Mary Kills People’ is a Canadian TV series set around the life of Dr. Mary Harris, an overworked single mother and ER doctor who also moonlights as an underground angel of death – working outside the law assisting patients who want to die on their own terms. The story follows Mary who has managed to stay under the radar but business is booming, and her double life is getting complicated.
It’s too early to see how popular (or not) this television series will be as it only aired its first show January 28, 2017, but the cultural move to accept assisted suicide is gaining momentum. If that’s the case then it won’t be very long until many, if not all of us, will be faced with the option of assisted suicide in our own lives or at least with someone close to us.
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Proponents of assisted suicide contend that this ‘right’ allows the patient to leave this earth with dignity, save their families from financial ruin, and relieve them of insufferable pain. They claim that giving competent, terminally-ill adults this necessary right is to give them the autonomy to close the book on a life well-lived.
Those opposed come back with arguments that say that assisted suicide endangers the weak and vulnerable, gives societal approval to killing, pressures dying people to end their own lives, and potentially turns doctors into killers, as former US Surgeon General C. Everett Koop alluded to, when he warned that the practice of medicine “cannot be both our healer and our killer” – (KOOP, The Memoirs of America’s Family Doctor by C. Everett Koop, M.D., Random House, 1991).
The fact remains however that we are living in a day and an age which is sometimes referred to as a “culture of death.” Abortion on demand has been practised for decades and even some are seriously proposing infanticide. Now assisted suicide is being presented as a viable option to be embraced in society.
Understandably it is not easy to broach this subject with someone who is suffering and sees death as a release. The truth is that death is an unnatural ripping apart of body and spirit, so of course there will be strong emotions and opinions one way or the other and endless positions in between. But it is important to not solely choose our ‘position’ based on sympathy or empathy, we must also consider what the word of God says about life along with considering where assisted suicide will (potentially) lead as well as begin to grasp just how God’s sovereignty fits into all this.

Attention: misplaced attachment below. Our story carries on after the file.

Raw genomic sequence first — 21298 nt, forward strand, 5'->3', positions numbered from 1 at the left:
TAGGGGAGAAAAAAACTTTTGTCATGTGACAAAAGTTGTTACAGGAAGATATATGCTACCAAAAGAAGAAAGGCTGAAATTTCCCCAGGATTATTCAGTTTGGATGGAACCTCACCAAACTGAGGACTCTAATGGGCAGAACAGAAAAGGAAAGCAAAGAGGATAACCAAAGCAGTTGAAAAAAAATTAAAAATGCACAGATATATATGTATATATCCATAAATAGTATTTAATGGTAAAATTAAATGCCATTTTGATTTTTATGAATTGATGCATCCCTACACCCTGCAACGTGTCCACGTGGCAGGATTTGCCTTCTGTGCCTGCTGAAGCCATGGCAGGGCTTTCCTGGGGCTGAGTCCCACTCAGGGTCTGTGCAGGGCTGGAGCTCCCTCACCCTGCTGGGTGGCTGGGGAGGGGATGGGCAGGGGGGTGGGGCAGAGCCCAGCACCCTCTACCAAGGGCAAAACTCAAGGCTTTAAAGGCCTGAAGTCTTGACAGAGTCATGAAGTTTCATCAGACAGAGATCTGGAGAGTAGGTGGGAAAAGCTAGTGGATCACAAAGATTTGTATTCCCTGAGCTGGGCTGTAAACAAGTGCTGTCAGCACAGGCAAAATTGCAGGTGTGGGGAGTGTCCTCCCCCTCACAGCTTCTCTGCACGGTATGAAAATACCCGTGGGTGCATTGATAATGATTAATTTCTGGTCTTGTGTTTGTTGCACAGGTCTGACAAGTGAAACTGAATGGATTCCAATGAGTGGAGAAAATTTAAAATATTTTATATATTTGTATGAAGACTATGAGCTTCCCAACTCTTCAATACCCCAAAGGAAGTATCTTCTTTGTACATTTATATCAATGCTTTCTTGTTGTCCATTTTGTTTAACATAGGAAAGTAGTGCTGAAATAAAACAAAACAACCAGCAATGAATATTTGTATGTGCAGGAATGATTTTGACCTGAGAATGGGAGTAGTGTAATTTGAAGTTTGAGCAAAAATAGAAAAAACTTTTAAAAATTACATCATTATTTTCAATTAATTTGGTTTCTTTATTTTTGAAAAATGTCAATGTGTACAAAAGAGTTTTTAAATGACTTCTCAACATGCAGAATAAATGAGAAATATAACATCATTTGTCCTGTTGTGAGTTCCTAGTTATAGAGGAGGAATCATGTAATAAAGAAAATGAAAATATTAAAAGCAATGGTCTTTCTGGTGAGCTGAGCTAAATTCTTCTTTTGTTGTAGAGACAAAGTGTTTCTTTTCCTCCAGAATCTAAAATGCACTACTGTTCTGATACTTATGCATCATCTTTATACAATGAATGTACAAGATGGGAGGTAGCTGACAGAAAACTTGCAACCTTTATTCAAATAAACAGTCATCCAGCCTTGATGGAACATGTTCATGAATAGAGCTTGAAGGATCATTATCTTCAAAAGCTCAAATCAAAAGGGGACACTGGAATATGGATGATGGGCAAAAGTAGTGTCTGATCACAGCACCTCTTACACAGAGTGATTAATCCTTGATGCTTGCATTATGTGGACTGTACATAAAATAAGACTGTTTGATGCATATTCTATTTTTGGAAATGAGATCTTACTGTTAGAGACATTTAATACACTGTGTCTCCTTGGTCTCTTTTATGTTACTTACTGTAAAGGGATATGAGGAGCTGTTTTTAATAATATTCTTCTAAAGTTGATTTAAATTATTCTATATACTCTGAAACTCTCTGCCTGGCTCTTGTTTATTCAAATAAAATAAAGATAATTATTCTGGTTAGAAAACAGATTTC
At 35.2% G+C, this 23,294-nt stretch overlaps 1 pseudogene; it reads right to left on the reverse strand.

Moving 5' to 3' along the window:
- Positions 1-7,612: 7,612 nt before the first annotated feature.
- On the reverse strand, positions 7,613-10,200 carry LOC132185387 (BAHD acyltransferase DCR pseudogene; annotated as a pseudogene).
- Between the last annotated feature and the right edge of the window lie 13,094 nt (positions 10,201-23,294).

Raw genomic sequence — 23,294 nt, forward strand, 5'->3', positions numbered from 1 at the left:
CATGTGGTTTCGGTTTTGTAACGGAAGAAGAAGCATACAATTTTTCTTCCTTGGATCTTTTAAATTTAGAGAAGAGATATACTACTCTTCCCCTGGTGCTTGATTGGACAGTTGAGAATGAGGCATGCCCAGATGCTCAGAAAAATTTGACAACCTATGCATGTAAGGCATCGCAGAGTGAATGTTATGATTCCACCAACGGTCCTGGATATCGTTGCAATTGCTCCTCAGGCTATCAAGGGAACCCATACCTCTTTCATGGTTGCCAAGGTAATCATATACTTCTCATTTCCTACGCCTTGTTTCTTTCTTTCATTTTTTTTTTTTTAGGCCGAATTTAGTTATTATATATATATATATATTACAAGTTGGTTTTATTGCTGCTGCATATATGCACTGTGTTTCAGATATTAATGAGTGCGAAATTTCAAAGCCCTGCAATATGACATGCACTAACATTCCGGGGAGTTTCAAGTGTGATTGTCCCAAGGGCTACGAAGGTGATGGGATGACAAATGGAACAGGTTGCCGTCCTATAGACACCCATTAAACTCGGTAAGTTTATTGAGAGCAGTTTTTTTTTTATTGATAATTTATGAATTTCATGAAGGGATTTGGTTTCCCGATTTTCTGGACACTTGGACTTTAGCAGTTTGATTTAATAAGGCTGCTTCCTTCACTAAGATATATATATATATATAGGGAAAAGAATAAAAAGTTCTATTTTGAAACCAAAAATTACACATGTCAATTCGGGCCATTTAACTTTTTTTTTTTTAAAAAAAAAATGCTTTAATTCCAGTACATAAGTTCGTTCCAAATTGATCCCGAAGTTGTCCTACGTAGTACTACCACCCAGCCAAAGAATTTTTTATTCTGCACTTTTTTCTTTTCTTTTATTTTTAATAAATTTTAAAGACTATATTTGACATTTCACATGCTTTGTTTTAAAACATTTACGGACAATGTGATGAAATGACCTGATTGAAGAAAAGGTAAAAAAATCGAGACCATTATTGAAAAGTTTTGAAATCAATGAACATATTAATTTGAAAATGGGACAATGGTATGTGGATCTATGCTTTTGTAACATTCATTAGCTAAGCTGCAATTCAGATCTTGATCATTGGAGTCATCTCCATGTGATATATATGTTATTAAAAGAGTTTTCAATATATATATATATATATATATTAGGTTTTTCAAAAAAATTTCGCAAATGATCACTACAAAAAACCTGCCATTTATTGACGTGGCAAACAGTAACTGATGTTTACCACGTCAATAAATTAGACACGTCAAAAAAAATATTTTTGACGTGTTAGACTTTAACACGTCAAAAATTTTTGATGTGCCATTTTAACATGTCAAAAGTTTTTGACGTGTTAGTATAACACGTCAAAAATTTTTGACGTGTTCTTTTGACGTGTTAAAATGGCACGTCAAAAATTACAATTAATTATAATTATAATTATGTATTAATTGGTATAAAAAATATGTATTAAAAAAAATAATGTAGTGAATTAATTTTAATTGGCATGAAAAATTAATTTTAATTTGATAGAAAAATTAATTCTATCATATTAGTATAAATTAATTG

1) God’s Word must be considered
The word of God tells us clearly that life is a gift from God. Adam became a living being by the breath of God. “Then God said, ‘Let us make man in our image, after our likeness. And let them have dominion over the fish of the sea and over the birds of the heavens and over the livestock and over all the earth and over every creeping thing that creeps on the earth.’ So God created man in his own image, in the image of God he created him; male and female he created them.” – Genesis 1:26-27
Since life is a gift to mankind it is then clear that life belongs to God. In other words we mortals do not have absolute autonomy over our own lives but are stewards of the life given to us by God. That being the case it means then that the lives of all humans, both their own and others’, need to be valued and protected. Consequently, the person who takes the life of another will be held accountable. The sixth commandment, “You shall not murder.” – Exodus 20:13 is clear about this.